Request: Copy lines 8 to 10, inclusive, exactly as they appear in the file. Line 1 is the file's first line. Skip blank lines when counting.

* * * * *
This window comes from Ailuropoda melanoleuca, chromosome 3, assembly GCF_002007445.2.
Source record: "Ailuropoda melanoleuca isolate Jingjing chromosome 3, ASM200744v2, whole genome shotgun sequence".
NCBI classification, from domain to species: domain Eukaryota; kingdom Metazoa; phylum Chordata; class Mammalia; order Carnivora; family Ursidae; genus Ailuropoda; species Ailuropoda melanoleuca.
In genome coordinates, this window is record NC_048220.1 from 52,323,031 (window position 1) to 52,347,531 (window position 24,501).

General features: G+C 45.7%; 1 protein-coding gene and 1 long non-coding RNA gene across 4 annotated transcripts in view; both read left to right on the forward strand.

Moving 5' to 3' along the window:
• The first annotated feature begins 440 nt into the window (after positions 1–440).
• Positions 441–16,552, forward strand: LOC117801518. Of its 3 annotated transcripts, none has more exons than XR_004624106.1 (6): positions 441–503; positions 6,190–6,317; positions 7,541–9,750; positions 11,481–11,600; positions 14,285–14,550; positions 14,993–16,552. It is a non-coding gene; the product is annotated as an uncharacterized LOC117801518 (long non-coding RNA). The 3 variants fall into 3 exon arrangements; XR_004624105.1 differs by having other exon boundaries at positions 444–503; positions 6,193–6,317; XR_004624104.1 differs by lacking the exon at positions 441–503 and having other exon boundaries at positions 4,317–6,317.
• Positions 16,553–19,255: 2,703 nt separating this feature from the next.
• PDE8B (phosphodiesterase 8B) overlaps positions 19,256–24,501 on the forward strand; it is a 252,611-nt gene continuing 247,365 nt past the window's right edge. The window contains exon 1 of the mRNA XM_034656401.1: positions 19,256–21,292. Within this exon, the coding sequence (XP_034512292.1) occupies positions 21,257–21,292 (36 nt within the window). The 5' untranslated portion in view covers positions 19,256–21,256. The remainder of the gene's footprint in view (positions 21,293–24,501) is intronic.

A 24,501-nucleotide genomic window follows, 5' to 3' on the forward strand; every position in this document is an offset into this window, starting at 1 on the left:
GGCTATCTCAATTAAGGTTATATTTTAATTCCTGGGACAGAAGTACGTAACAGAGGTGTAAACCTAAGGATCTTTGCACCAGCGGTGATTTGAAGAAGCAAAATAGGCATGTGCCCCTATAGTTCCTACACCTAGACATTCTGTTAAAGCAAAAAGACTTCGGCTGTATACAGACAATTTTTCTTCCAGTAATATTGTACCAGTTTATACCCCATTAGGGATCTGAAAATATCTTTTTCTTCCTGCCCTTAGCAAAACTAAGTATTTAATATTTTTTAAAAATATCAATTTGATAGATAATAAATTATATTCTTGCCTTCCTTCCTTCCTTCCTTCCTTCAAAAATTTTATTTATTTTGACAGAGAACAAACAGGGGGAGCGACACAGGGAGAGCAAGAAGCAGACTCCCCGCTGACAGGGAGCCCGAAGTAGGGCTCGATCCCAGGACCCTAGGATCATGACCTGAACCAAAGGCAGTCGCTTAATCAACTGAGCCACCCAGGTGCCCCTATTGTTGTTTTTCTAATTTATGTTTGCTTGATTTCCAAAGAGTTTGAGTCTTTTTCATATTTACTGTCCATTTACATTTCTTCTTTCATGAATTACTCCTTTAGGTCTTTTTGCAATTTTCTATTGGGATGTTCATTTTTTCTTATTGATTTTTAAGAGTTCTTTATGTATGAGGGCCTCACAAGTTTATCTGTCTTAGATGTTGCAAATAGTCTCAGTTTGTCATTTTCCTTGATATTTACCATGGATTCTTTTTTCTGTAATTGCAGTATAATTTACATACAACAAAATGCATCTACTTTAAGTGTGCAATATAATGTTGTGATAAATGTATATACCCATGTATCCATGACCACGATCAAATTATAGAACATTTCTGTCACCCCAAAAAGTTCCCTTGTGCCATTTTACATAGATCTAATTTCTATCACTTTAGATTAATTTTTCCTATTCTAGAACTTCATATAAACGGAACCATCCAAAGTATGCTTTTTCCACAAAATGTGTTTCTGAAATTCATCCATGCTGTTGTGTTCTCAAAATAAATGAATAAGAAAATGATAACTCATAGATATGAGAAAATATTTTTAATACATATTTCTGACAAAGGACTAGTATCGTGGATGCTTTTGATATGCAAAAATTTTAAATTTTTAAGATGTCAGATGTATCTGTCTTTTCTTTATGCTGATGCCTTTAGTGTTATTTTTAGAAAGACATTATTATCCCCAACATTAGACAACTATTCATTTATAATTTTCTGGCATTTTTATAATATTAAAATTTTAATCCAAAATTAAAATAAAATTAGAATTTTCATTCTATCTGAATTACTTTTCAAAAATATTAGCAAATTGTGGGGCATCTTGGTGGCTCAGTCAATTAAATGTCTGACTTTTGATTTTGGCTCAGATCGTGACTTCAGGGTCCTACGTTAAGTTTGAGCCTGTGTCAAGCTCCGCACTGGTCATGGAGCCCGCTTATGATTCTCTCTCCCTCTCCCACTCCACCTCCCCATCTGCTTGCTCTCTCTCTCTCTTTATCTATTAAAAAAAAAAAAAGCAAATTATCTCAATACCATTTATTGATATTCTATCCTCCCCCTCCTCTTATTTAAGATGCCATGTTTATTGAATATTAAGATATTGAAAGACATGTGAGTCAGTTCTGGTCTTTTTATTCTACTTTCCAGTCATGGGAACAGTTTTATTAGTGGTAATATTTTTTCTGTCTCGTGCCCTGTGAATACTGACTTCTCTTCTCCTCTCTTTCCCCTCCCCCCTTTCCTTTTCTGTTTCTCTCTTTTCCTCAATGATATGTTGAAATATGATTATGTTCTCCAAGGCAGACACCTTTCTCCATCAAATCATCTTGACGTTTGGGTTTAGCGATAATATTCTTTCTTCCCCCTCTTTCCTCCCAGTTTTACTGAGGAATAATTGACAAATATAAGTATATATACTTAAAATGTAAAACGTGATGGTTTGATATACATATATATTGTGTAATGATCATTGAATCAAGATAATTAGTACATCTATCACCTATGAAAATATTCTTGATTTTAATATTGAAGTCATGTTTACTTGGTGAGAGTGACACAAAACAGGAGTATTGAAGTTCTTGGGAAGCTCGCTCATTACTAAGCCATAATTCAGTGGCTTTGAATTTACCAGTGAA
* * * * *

• Positions 441–16,552, forward strand: LOC117801518. Of its 3 annotated transcripts, none has more exons than XR_004624106.1 (6): positions 441–503; positions 6,190–6,317; positions 7,541–9,750; positions 11,481–11,600; positions 14,285–14,550; positions 14,993–16,552. It is a non-coding gene; the product is annotated as an uncharacterized LOC117801518 (long non-coding RNA). The 3 variants fall into 3 exon arrangements; XR_004624105.1 differs by having other exon boundaries at positions 444–503; positions 6,193–6,317; XR_004624104.1 differs by lacking the exon at positions 441–503 and having other exon boundaries at positions 4,317–6,317.
• Positions 16,553–19,255: 2,703 nt separating this feature from the next.
• PDE8B (phosphodiesterase 8B) overlaps positions 19,256–24,501 on the forward strand; it is a 252,611-nt gene continuing 247,365 nt past the window's right edge. The window contains exon 1 of the mRNA XM_034656401.1: positions 19,256–21,292. Within this exon, the coding sequence (XP_034512292.1) occupies positions 21,257–21,292 (36 nt within the window). The 5' untranslated portion in view covers positions 19,256–21,256. The remainder of the gene's footprint in view (positions 21,293–24,501) is intronic.